For Filling: 1 cup brown sugar, packed 1 tblsp ground cinnamon 1/2 cup butter, softened
Preparation: Heat the milk in a small saucepan until it bubbles, then remove from stove. Mix in butter, stir until melted. Let cool slightly.
In a large mixing bowl, combine 2 1/4 cups flour, sugar, yeast and salt; mix well. Add egg, water and the milk/butter mixture. Beat well. Add the remaining flour, 1/2 cup at a time. Knead dough until smooth. About 5 mins.
Let dough rise for about an hour or more. Meanwhile in a small bowl, mix together brown sugar, cinnamon, and softened butter for filling.
Preheat oven to 375 degrees . Punch down dough, then roll out into a 12x9 inch rectangle. Spread filling mixture on dough. Roll up and pinch seam to seal. Cut into 12 equal-size pieces and place in greased 9x12 glass dish. Cover and let rise until doubled, about an hour.
Bake for 20 minutes, or until golden brown. Let cool, then drizzle with royal icing if desired.
You don't get a traditional, neatly-tied-up-with-a-bow ending with Sarah Jio's stories but it's a fitting ending ... bittersweet, sure to bring a tear to the eye and a smile to your face.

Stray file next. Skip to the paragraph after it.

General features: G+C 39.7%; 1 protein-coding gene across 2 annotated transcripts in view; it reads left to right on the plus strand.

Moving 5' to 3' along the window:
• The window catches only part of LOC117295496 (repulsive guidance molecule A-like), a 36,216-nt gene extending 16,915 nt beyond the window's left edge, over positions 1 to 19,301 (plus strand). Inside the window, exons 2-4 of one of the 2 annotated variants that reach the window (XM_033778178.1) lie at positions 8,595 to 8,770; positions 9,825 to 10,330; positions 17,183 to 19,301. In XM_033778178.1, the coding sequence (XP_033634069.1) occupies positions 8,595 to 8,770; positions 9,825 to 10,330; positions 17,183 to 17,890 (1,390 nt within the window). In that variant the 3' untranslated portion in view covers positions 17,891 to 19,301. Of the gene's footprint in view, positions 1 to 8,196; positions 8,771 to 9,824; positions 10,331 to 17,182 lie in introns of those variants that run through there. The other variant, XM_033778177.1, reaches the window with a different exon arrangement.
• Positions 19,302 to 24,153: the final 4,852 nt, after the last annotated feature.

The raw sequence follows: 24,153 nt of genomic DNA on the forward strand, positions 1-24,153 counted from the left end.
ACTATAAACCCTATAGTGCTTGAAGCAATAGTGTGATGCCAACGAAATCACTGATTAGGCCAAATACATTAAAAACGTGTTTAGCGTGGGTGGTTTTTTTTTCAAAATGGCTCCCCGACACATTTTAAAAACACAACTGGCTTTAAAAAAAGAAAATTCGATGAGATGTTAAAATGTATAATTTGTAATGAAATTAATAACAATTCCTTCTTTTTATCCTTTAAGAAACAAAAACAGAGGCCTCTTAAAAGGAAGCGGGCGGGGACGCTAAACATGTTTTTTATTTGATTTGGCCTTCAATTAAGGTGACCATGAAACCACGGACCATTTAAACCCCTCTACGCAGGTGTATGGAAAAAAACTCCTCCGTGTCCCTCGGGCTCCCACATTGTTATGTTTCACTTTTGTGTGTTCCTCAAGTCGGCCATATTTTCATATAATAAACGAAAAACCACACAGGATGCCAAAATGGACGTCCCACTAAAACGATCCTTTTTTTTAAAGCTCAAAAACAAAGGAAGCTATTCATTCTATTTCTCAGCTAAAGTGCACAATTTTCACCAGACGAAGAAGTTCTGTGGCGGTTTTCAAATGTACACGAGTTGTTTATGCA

I know I may always ache for the past, for the two greatest loves of my life, but I want to be a bird now. I want to flap my wings through the rainstorms. I want to start my day with the earnestness of the morning glory, the way it blossoms open with the sunrise, ready to shine no matter what.
Another story enticingly revealed a piece at a time until you realise it's all so beautifully and deftly intertwined.(less)
My introduction to Deborah Swift's work was through her 2012 novel, The Gilded Lily. I thoroughly enjoyed her story telling ability and was keen to tr...moreMy introduction to Deborah Swift's work was through her 2012 novel, The Gilded Lily. I thoroughly enjoyed her story telling ability and was keen to try something else. A Divided Inheritance is another fascinating piece of historical fiction, a multi-layered, well researched tale of tenacity and adventure.